The Norwegian Data Protection Authority (Datatilsynet) has requested a binding decision from the European Data Protection Board (EDPB) in the Meta case.
“In the request, we ask that the Norwegian temporary ban on behavioral advertising on Facebook and Instagram (owned by Meta) be made permanent and extended to the entire EU/EEA (European Union/European Economic Area),” the regulator said in a statement on Thursday.
In July, Datatilsynet said it considered the U.S. technology giant’s behavior-based marketing practices illegal as they excessively monitored user behavior. As a result, it argued, the company must halt such practices in Norway immediately.
Datatilsynet is only authorized to make a temporary decision, which will expire on Nov. 3.
“Therefore, we have asked the EDPB for a binding decision on the matter. We believe that our temporary ban must be made permanent. Furthermore, we believe that the GDPR (General Data Protection Regulation) must be interpreted consistently throughout the EU/EEA, and we ask for the ban to be extended to the rest of Europe,” the statement said.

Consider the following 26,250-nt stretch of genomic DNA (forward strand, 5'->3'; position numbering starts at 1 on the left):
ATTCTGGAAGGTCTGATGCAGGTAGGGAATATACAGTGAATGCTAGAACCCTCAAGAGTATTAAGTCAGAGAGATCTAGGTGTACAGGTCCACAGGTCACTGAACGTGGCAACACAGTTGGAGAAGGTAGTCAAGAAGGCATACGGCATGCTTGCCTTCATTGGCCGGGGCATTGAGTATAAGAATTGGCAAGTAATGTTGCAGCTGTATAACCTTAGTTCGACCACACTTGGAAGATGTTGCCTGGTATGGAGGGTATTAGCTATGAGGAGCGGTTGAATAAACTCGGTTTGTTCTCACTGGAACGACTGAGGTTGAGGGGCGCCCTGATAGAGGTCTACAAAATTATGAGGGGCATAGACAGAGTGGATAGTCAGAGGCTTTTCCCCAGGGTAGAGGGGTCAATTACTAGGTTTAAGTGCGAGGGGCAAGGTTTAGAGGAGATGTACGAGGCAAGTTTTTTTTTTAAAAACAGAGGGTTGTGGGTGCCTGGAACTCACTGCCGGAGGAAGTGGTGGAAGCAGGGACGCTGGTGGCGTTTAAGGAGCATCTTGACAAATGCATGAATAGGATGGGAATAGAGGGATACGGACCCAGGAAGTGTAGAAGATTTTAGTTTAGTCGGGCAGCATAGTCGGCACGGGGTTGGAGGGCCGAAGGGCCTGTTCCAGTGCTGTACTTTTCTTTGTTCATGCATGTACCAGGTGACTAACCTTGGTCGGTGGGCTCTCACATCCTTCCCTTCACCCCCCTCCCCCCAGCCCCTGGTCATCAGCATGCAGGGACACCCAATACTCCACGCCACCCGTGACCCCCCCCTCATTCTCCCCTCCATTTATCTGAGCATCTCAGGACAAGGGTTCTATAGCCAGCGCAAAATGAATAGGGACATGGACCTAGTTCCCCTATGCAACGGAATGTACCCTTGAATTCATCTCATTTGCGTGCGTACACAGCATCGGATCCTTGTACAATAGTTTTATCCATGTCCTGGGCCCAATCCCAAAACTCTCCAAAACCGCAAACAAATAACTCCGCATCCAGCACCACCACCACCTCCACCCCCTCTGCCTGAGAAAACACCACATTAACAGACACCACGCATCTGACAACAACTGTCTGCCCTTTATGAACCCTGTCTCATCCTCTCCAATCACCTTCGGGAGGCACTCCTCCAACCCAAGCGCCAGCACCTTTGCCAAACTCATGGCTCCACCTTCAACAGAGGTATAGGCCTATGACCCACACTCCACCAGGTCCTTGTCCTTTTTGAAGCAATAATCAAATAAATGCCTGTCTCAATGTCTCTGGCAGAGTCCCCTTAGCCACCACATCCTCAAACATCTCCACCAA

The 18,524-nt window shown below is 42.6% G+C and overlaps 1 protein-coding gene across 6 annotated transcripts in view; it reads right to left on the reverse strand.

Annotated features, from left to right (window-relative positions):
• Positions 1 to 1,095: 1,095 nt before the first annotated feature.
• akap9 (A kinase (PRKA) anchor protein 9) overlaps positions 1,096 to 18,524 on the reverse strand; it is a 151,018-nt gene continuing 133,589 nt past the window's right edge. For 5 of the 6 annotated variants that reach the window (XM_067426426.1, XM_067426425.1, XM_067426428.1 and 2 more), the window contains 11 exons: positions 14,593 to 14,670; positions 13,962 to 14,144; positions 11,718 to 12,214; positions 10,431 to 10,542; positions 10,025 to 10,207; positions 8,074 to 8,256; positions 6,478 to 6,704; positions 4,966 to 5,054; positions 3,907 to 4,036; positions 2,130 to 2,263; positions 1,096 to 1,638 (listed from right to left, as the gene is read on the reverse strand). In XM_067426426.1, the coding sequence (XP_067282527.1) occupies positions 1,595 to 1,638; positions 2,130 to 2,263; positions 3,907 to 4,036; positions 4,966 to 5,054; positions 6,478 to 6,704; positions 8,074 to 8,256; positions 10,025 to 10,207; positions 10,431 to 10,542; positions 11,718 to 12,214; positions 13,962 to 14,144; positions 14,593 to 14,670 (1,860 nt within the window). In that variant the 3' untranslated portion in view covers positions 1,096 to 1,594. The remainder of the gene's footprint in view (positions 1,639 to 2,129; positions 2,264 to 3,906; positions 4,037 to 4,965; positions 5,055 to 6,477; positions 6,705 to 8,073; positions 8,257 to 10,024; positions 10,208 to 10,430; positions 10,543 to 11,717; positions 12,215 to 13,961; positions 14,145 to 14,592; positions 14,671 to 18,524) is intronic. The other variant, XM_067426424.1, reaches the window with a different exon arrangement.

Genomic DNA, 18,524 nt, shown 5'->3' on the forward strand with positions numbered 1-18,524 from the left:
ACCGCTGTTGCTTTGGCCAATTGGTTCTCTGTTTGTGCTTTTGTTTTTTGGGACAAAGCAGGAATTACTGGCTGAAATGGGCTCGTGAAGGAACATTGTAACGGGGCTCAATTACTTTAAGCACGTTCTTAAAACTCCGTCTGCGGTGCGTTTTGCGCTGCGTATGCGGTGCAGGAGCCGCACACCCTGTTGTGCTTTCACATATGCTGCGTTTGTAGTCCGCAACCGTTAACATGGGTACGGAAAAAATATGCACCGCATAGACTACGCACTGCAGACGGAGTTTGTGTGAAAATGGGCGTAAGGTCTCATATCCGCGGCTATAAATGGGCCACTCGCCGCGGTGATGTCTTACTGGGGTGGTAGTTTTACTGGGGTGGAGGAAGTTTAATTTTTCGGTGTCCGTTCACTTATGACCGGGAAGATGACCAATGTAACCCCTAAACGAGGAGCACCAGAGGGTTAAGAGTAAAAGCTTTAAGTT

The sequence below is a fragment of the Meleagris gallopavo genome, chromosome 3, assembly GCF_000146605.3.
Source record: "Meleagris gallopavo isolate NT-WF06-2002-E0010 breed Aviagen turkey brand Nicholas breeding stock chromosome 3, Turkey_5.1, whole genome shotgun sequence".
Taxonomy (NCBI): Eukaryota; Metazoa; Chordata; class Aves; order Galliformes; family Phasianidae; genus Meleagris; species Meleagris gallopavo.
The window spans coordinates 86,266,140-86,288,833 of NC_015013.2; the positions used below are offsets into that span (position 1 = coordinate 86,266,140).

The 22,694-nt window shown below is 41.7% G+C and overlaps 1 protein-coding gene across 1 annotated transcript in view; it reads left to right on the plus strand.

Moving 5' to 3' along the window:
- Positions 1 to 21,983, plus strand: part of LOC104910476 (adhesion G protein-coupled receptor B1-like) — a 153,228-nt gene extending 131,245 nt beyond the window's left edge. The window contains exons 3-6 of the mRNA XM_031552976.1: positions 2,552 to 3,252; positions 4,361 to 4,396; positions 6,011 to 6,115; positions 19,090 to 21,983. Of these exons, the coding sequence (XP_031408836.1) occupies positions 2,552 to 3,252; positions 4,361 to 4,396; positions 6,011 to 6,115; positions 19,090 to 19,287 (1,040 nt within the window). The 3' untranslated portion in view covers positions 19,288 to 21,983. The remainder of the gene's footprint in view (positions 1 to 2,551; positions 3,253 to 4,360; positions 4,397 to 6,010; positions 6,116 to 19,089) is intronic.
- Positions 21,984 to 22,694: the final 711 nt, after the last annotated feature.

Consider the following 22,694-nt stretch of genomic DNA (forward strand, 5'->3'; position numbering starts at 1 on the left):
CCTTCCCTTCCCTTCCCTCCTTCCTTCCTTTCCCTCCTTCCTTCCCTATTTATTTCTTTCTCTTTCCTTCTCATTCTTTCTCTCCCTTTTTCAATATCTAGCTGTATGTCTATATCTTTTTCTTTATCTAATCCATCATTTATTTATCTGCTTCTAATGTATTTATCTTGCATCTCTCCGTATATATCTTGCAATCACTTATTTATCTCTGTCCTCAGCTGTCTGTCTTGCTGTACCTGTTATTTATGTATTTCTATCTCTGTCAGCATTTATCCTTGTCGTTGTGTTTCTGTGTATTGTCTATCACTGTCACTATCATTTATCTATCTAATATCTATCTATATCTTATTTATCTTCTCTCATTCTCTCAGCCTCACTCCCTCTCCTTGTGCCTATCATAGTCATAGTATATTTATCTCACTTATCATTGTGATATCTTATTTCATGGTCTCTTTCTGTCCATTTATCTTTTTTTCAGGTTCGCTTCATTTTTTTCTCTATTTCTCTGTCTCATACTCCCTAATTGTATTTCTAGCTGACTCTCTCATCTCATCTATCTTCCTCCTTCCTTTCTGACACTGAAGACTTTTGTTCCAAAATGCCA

Meta faces a compulsory fine of 1 million Norwegian kroner (93,380 U.S. dollars) per day, starting on Aug. 14, following its failure to comply with the ban in Norway.
The tech giant subsequently filed for a temporary injunction in the Oslo District Court, asserting that Datatilsynet’s directives were disproportionate, unfeasible and in conflict with other laws.
However, in a judgment delivered on Sept. 6, the Oslo District Court fully endorsed Datatilsynet’s action, dismissing Meta’s plea for a temporary injunction to halt the fine and stating that there was no cause to undermine the regulator’s judgment.